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sigsegv unexpected for parallelisation of private allocated array

A bit of F90 code attached that I am using to see about speeding up the reading in of a number of files. I have 3 OpenMP parallelisation techniques:

(a) allocate array INPUTS, then enter PAR with PRIVATE(INPUTS) - since each thread reads its own data in to INPUTS from a different file

(b) within the PAR DO combo with PRIVATE(INPUTS), then allocate-read-deallocate per iteration

(c) have a PAR fork with PRIVATE(INPUTS), then allocate INPUTS on each thread, then a distributed DO to share reading of files over threads


but despite trying on different machines and different versions of Intel ifort compiler, for (a) even with 2 threads I get a sigsegv, sometimes at entry to the PAR DO but sometimes on the 3rd iteration of the loop, whereas the other 2 approaches both work fine. As far as I can see the memory usage is no bigger for (a) so why the sigsegv eg:


   file read: chkSum:   5243196.    
    file closed successfully
    file read: chkSum:   5243196.    
    file closed successfully
 PAR-(c) reads took:   41.4187059402466     

Program received signal SIGSEGV, Segmentation fault.
0x0000000000406c67 in L_MAIN___132__par_loop3_2_2 () at thrasher.f90:132
132     !$OMP PARALLEL DO DEFAULT(NONE) PRIVATE(filename, myStatus, stream, inputs)
Missing separate debuginfos, use: debuginfo-install libgcc-4.4.7-23.el6.x86_64
(gdb) l
127       ! read files in PARALLEL (a) single alloc pre-PAR
128       start=omp_get_wtime()
129       allocate(inputs(numReals), stat=myStatus)
130       if (myStatus /= 0) stop 'error allocating par-(a) inputs'
132     !$OMP PARALLEL DO DEFAULT(NONE) PRIVATE(filename, myStatus, stream, inputs)
133       do i=1, numFiles
134          stream=50+i
135          filename(1:5)="fort."
136          filename(6:8)=val2str(i)
(gdb) quit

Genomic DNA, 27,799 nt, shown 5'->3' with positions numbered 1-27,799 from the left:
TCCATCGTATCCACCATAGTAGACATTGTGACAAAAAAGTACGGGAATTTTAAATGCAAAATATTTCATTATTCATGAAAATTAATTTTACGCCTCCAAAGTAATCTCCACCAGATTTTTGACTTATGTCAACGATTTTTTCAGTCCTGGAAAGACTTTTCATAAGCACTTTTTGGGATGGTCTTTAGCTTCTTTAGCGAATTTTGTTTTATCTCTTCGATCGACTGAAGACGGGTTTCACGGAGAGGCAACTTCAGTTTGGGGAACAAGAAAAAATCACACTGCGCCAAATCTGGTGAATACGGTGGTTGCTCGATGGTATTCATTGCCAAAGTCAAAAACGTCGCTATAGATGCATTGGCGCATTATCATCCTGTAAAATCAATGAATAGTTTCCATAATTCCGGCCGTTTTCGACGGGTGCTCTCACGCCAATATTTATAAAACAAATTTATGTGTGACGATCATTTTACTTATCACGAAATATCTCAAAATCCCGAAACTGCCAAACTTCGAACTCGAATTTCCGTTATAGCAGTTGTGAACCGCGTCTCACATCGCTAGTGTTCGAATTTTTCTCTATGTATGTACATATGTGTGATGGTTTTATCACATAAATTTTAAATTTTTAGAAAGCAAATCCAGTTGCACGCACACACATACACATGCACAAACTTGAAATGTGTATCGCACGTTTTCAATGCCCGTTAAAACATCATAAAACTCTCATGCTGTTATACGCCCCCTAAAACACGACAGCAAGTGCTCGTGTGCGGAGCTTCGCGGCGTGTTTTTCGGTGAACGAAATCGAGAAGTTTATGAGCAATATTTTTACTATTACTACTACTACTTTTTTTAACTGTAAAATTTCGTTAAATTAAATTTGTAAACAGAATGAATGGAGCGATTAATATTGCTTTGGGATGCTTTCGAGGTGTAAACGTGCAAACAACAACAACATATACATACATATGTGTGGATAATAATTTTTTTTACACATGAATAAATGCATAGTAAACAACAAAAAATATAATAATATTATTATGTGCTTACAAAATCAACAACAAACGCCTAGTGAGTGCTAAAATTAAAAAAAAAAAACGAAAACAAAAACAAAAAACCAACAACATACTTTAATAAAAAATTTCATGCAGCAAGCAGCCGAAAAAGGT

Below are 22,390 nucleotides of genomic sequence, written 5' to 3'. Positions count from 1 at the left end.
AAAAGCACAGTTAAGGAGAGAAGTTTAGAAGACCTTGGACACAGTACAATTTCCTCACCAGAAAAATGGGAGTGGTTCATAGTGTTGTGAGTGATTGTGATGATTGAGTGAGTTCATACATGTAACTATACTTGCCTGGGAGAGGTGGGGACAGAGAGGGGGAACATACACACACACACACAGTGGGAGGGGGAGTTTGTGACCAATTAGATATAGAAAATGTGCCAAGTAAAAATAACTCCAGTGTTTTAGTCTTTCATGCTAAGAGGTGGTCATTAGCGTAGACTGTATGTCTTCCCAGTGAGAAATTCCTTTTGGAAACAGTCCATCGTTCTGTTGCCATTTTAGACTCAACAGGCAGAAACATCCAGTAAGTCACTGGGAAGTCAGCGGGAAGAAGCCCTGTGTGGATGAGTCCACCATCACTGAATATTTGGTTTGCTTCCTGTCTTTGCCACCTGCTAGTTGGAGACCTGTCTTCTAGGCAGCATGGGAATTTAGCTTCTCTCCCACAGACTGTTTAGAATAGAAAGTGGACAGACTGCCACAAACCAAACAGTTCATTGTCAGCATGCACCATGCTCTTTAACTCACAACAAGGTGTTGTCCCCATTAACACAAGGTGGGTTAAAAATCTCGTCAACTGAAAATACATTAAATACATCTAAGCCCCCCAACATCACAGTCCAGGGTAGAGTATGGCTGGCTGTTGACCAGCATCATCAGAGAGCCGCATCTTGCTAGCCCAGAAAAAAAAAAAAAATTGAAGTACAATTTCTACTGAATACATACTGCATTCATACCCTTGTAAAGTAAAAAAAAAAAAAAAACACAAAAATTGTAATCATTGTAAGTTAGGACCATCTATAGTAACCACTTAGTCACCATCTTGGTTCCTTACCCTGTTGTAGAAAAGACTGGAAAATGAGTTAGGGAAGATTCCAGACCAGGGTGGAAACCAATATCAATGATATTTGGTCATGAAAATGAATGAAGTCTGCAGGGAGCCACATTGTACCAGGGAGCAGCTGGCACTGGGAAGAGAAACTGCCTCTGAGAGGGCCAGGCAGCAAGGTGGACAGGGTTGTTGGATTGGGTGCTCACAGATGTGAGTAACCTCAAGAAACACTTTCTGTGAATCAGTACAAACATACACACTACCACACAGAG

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3 Replies

  ! read files in PARALLEL (a) single alloc pre-PAR

!$OMP PARALLEL DEFAULT(NONE) PRIVATE(filename, myStatus, stream, inputs, myStatus) SHARED(numReals) 
  allocate(inputs(numReals), stat=myStatus)
  if (myStatus /= 0) stop 'error allocating par-(a) inputs'
  do i=1, numFiles
     write(*,*) 'opening file: ', filename
     open(stream, file=filename, status="old", form="formatted", action="read", iostat=myStatus)
     if (myStatus /= 0) stop 'error opening existing file'
     read(stream, *) inputs(1:numReals)
     write(*,*) '   file read: chkSum:', sum(inputs)
     close(stream, iostat=myStatus)
     if (myStatus /= 0) stop 'error closing file'
     write(*,*) '   file closed successfully'
  end do
  write(*,*) 'PAR-(a) reads took:', omp_get_wtime()-start

If that has issues, then change inputs from PRIVATE to FIRSTPRIVATE

** the above requires that the array input be not allocated prior to entry into the parallel region.

Jim Dempsey

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Hi Jim, many thanks for taking time to reply. However, sorry am confused in that the code snippet you posted to fix "PAR-(a)" seems to be one of the solutions I had already (specifically "PAR-(c)") which I agree is a nice solution. (NB numReals is a PARAMETER so no data clause required)


My question is as to why the "PAR-(a)" gives a sigsegv. I'm sure most people's first attempt would be to allocate memory and then set to PRIVATE if it is indeed only temp/local/scratch array. BUT I suspect my issue may be not be to do with alloc/PRIVATE but rather to do with memory (stacksize?)

So on that that, I did a clone the code, remove the PAR-(b) and PAR-(c) and replace the allocatable array for PAR-(a) with a statically defined and still hit issues. 

At which point I recalled OMP_STACKSIZE and - drum roll please - having set that (to 100M in this case) all options work nicely it seems (*** testing ongoing)


Yrs, M

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>>My question is as to why the "PAR-(a)" gives a sigsegv.

Private variables/arrays are preponderantly small and therefore allocated on stack (of the non-master thread). This isn't an issue unless the private arrays are large/huge. And in which case you run the risk of stack overflow.

In the past (I haven't verified this on V19.nn) PRIVATE(array) had issues when the array was unallocated. This necessitated using FIRSTPRIVATE on the array.... such that the empty array descriptor was copied (thus remaining empty, as opposed to junk data).

>>OMP_STACKSIZE and - drum roll please - having set that (to 100M in this case)

While this fixed this in this case, it might not be suitable to do this in all cases (or future cases of your application). Consider what happens on a manycore system, e.g. one with 256 hardware threads, where it is beneficial to !$OMP PARALLEL DO num_threads(some_subset).

Or, in your specific case, suppose on a system with 256 hardware threads and numFiles == 32

For these reasons, it is much better to add 4 lines of code, and perform the allocations only when and where applicable.

Jim Dempsey

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